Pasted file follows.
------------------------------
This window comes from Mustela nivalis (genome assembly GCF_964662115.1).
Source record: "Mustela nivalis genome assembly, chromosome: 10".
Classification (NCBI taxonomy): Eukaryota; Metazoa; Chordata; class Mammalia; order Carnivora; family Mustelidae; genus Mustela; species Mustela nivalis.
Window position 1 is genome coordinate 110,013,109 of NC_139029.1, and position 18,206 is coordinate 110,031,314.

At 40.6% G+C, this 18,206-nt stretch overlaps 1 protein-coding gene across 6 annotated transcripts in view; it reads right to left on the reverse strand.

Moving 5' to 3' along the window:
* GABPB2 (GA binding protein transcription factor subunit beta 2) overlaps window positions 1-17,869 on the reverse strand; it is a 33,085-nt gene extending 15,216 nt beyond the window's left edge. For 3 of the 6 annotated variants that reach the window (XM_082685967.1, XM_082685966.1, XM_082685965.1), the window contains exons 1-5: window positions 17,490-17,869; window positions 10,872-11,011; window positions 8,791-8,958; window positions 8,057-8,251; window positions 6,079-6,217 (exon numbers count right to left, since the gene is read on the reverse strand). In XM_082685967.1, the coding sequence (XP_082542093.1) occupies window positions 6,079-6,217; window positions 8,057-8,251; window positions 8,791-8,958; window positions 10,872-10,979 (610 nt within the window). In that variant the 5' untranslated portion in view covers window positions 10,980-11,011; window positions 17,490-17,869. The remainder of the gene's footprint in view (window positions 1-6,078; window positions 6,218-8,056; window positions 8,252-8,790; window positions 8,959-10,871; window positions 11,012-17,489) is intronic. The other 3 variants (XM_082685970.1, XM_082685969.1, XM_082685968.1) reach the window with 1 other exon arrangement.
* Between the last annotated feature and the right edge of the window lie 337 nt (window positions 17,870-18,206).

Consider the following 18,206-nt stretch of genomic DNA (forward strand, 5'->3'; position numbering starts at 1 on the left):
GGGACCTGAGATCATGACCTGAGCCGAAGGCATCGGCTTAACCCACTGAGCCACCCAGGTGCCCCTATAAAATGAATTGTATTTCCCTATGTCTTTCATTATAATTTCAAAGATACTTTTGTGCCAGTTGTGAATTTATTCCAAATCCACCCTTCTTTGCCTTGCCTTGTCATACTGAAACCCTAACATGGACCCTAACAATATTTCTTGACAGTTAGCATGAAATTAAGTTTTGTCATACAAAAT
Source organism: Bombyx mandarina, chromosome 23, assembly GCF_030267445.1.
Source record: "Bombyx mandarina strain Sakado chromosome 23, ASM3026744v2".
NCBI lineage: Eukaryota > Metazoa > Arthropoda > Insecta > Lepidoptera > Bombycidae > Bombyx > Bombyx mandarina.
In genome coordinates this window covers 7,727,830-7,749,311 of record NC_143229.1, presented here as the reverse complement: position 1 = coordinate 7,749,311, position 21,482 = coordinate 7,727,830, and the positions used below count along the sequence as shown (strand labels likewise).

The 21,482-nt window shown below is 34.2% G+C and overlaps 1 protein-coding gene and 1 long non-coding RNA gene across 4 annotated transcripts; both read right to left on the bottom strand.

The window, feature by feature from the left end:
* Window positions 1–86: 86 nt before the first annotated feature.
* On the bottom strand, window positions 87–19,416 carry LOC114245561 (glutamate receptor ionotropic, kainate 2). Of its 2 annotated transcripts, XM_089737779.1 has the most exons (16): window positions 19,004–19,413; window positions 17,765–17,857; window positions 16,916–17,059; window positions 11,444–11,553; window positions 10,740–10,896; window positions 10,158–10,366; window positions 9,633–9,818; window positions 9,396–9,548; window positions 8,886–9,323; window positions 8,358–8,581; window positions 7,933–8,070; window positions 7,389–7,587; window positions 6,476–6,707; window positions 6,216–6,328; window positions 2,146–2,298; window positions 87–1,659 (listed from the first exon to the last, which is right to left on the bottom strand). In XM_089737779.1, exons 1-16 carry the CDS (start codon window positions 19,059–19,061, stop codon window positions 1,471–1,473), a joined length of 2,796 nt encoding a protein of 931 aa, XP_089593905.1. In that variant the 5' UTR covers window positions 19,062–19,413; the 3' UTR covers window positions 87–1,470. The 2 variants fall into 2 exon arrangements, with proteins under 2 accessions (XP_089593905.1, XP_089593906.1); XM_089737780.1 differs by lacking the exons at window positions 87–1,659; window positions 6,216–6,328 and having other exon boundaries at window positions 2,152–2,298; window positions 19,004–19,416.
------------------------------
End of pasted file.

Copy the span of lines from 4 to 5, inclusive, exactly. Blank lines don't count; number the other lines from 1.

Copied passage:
Window position 1 is genome coordinate 110,013,109 of NC_139029.1, and position 18,206 is coordinate 110,031,314.

At 40.6% G+C, this 18,206-nt stretch overlaps 1 protein-coding gene across 6 annotated transcripts in view; it reads right to left on the reverse strand.